In a 35 day, double-blind, placebo-controlled, parallel-group study for the treatment of chronic insomnia, measures of next-day residual effect were observed at 3 time-points. At week 1, patients receiving 8 mg Rozerem indicated more fatigue as measured on the Visual Analog Scale (VAS; 46 mm on a 100 mm scale) than subjects receiving placebo (42 mm). Higher fatigue levels on the VAS was also seen at week 3 (27 mm vs. 22 mm), as was a lower mean number of words recalled in a memory test (7.5 of 16, vs. 8.2 for placebo). By week 5, no deficits in next-day performance were seen.
Tolerability: Withdrawal and Rebound Insomnia
Three long term studies of the drug were conducted to investigate potential withdrawal effects following termination of 35 days of Rozerem treatment. The trials enrolled 2082 subjects (849 age 65 and older) who received doses of 4 mg, 8 mg, or 16 mg Rozerem; potential withdrawal effects were investigated with the Tyrer Benzodiazepine Withdrawal Symptom Questionnaire (BWSQ), administered one week after treatment in 2 of the studies, and on days 1 & 2 after completion in the third. In all 3 studies, there were no significant differences in BWSQ score between Rozerem and placebo.
Rebound insomnia was measured in 3 of the long term insomnia studies via PSG (1 trial) and subjective sleep measures (2 trials) following abrupt treatment termination. In all 3 studies, no regimens of Rozerem produced evidence of rebound insomnia at any time point following treatment.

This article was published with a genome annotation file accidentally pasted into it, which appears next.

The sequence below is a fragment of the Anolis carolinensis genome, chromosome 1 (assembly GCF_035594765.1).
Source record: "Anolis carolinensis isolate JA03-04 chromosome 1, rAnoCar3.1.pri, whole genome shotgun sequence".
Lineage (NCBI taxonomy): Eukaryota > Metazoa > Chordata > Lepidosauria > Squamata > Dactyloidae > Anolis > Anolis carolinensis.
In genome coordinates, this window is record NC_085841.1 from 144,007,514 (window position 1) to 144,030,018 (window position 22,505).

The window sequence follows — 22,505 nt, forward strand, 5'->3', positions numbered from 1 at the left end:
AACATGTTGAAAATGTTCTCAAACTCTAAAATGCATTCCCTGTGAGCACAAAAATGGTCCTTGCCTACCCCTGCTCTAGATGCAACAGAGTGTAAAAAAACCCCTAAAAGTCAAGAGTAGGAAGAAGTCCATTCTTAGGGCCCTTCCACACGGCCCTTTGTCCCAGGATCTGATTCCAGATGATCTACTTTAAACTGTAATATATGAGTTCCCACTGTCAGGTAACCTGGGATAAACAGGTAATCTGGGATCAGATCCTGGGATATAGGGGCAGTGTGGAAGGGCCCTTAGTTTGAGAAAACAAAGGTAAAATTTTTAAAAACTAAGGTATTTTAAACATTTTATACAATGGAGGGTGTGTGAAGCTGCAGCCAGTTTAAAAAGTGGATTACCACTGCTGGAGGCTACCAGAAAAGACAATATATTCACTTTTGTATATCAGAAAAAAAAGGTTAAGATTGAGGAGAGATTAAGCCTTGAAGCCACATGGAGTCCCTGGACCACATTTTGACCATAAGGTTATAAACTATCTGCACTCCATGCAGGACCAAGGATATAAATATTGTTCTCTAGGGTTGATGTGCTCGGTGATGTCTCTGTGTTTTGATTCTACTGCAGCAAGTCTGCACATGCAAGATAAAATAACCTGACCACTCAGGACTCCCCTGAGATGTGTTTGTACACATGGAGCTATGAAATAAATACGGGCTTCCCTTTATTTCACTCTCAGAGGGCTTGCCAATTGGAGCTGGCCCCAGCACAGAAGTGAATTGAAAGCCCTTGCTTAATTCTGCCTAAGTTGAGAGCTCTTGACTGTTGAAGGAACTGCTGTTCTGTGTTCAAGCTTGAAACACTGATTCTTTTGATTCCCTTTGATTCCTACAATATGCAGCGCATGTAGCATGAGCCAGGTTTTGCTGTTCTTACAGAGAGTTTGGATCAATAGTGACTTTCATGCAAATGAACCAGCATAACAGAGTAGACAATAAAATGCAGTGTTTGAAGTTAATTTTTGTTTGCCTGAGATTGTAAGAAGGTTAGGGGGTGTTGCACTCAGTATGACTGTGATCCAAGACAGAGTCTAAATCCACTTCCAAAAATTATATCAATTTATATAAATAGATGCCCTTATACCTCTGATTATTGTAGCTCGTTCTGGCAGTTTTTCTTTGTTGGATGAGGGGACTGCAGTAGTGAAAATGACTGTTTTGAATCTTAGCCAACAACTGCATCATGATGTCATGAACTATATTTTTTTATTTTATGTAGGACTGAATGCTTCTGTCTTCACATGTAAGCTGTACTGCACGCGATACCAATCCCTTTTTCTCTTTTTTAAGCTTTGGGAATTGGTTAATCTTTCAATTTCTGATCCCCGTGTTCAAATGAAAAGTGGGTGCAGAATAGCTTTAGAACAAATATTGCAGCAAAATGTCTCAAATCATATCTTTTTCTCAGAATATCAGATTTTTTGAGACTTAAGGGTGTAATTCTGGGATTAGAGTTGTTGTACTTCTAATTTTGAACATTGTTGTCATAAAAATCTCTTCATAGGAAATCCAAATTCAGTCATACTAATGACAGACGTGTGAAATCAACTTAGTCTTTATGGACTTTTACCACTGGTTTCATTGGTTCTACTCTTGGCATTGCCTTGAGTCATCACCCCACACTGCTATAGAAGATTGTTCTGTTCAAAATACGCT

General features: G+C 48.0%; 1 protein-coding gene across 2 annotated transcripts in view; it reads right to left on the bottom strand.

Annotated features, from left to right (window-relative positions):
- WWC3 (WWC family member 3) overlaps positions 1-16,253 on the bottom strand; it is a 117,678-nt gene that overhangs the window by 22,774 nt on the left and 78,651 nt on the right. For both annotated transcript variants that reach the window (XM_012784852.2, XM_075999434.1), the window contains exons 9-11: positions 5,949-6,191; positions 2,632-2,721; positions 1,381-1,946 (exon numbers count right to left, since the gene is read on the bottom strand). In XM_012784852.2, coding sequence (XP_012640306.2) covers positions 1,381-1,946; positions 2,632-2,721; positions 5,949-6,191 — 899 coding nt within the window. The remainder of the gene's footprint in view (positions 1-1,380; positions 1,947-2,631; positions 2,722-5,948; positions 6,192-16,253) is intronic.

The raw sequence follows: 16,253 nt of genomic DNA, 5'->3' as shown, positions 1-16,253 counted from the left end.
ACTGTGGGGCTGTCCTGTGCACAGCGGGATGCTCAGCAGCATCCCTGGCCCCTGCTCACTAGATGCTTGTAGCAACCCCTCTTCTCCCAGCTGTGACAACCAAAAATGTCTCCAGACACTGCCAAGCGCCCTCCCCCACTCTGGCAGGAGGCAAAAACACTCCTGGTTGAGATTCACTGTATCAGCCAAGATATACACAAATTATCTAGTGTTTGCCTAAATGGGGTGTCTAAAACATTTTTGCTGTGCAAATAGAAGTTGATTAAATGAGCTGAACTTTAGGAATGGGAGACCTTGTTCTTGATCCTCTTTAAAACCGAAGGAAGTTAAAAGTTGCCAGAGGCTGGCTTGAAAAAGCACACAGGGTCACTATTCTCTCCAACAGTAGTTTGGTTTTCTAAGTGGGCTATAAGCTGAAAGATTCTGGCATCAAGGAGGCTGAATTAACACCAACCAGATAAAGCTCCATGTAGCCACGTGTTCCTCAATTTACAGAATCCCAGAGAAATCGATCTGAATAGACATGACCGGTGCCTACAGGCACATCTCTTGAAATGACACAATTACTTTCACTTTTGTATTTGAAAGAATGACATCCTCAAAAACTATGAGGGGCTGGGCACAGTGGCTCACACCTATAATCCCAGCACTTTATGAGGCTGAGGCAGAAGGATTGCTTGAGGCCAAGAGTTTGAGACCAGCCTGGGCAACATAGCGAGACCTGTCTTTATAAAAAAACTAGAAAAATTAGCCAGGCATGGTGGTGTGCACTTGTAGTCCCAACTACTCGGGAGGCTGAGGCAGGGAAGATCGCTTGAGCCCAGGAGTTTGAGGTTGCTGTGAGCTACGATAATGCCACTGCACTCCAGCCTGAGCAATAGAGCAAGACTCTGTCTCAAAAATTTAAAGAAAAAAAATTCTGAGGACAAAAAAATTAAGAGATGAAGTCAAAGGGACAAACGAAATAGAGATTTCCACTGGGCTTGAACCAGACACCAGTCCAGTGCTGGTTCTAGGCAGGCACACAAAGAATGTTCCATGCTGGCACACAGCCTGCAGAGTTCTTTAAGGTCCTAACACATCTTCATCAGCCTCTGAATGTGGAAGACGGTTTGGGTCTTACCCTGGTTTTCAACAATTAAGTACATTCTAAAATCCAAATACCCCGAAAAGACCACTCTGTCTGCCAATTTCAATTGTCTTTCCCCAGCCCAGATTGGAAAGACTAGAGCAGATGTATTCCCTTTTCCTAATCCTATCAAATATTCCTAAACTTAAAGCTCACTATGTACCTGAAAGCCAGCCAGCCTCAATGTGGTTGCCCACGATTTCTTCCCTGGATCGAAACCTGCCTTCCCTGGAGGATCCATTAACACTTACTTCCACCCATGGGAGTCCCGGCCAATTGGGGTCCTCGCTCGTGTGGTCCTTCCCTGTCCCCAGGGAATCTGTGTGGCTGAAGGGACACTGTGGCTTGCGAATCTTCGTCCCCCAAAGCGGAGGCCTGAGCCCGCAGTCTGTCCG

Tolerability: Endocrine Function
A pair of placebo-contolled studies of Rozerem was conducted to investigate the effect of drug administration on endocrine function. In the first, 99 healthy volunteers received either 16 mg Rozerem or placebo nightly for 4 weeks; subjects were evaluated for changes in the thyroid, adrenal and reproductive axes. No significant endocrinopathies were noted
In the second study, 122 patients with chronic insomnia received 16 mg Rozerem or placebo for 6 months, and were evaluated for changes in the same systems. Results indicated no changes in thyroid or adrenal axis function, but did note abnormalities in the reproductive axis of female patients. Specifically, female patients experienced a significant mean increase in serum prolactin levels from baseline of 34%, compared to a 4% decrease for placebo (p=0.003). Disruptions were not noted in men. 32% of the total study population receiving Rozerem experienced increases in prolactin levels from baseline, vs. 19% for placebo. Menstrual patterns did not vary significantly between groups.
In 12 month open-label study in adult and elderly patients, 2 instances of abnormal morning cortisol levels (with abnormal follow-up ACTH stimulation test results) were observed, and 1 additional female patient developed prolactinoma. The relationship between these events and Rozerem administration was not clear.